more especially as I am about leaving this “The publication of the letters of Hutchin- country, to furnish them with the knowledge son and Oliver, by the legislature of Massa- of such facts as may enable them to justify to chusetts, and the transmission of attested co others their good opinion of me. pies of the same, with their address, event- pels me to the present undertaking; for, ually produced a duel between Mr. William otherwise, having, for some time past, been Whately, (brother of the deceased Mr. Tho- gradually losing all public connections, demas Whately, secretary to the treasury, to clining my agencies, determining on retiring whom the letters were originally addressed, to my little family, that I might enjoy the re and in whose possession they were supposed mainder of life in private repose, indifferent to have been at the time of his death, in to the opinion of courtiers, as having nothing 1772,) and Mr. John Temple,* of Boston, to seek or wish among them; and being se'New England; each of whom had been sus- cure, that time would soon lay the dust which pected of having been instrumental in procur- prejudice and party have so lately raised, I ing the letters, and sending them to America. should not think of giving myself the trouble This tragical event, which Dr. Franklin of writing, and my friends of reading, an could not foresee, nor had an opportunity of apology for my political conduct. preventing, was maliciously made use of by his That this conduct may be better underenemies, to cast an odium on his character.” stood, and its consistency more apparent, it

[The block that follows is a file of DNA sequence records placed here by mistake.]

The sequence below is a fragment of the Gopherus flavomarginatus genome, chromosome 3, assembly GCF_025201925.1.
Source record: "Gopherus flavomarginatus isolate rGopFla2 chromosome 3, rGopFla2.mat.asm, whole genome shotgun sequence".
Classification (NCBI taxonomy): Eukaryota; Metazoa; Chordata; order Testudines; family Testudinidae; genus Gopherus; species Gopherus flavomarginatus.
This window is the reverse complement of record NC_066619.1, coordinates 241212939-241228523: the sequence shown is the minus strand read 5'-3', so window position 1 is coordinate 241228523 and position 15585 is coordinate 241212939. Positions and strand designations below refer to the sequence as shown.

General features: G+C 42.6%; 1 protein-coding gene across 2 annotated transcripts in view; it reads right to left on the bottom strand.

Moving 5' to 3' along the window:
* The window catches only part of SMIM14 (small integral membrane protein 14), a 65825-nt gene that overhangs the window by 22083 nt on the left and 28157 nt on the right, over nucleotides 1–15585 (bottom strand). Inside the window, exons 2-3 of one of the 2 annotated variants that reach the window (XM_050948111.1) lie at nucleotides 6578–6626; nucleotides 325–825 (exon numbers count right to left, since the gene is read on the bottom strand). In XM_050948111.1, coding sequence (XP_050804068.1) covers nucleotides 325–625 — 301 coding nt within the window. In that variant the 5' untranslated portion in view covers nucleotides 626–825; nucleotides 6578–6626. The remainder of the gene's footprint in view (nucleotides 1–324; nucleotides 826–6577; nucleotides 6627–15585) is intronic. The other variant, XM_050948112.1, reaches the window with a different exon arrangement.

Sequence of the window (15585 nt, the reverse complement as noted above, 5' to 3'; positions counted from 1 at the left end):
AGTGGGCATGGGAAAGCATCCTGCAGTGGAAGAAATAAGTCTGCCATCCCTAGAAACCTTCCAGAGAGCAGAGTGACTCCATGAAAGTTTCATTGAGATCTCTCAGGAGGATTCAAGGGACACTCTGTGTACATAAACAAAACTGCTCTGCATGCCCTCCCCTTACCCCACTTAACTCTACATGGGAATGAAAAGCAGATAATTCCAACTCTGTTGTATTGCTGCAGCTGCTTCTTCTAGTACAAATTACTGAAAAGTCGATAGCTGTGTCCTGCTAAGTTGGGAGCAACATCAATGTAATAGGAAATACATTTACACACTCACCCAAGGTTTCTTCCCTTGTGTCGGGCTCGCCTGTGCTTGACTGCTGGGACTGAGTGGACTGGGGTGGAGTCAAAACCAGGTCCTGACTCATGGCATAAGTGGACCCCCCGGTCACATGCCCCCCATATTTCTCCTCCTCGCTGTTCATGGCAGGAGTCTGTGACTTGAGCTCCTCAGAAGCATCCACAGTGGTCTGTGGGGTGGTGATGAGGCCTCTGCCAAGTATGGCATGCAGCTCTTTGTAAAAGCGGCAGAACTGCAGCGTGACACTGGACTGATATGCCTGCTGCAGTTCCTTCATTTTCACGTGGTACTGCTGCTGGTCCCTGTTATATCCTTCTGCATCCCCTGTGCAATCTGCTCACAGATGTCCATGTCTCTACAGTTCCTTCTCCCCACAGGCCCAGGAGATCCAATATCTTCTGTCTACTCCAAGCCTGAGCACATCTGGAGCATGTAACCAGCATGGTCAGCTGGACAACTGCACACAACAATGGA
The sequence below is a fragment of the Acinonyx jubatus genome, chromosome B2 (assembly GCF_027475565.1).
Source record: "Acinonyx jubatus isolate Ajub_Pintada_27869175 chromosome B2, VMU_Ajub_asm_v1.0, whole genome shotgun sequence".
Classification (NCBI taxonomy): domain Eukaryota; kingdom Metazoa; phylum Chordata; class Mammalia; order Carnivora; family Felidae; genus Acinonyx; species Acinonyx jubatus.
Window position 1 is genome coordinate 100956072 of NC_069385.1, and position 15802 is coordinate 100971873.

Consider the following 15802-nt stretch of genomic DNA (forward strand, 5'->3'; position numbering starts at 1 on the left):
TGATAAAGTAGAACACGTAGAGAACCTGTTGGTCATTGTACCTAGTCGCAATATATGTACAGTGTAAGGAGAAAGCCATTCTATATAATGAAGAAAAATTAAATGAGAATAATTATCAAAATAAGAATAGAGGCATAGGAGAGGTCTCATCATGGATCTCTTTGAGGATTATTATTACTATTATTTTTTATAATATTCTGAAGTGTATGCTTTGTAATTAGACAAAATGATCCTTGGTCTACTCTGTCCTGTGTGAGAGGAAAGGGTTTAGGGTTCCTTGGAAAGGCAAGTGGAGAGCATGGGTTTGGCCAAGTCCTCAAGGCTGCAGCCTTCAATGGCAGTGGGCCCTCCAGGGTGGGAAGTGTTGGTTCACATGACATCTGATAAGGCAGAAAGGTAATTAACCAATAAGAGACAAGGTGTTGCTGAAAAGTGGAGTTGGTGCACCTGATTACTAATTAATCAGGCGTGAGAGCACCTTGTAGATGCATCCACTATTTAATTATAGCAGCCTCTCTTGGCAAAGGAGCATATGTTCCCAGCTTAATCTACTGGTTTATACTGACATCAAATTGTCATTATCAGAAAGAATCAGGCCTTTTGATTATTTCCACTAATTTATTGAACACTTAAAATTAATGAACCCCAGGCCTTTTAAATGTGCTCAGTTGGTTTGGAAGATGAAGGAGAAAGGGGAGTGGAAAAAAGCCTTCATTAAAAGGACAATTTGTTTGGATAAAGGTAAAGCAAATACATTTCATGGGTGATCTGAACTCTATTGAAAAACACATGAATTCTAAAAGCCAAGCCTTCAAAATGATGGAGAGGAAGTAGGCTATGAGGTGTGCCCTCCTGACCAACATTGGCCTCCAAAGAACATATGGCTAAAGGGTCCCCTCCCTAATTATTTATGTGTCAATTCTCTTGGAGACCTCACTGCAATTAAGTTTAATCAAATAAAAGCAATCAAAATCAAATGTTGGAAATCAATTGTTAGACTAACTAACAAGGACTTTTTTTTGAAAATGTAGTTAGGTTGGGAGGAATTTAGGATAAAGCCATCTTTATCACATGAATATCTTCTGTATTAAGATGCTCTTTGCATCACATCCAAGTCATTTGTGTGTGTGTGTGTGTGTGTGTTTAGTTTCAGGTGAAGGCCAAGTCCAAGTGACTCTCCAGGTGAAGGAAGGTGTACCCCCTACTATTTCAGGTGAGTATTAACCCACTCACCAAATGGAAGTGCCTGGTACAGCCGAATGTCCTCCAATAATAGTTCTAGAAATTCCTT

seems necessary that I should first explain The following account is from a manu- the principles on which I have acted. It has script in Dr. Franklin's hand-writing, found long appeared to me that the only true British among his papers; evidently drawn up with policy was that which aimed at the good of a view to justify his conduct with respect to the whole British empire, not that which those famous letters, and the unfortunate sought the advantage of one part in the disAfterwards sir John Temple, and for several years
advantage of the others; therefore all measures of procuring gain to the mother coun
British consul in the United States.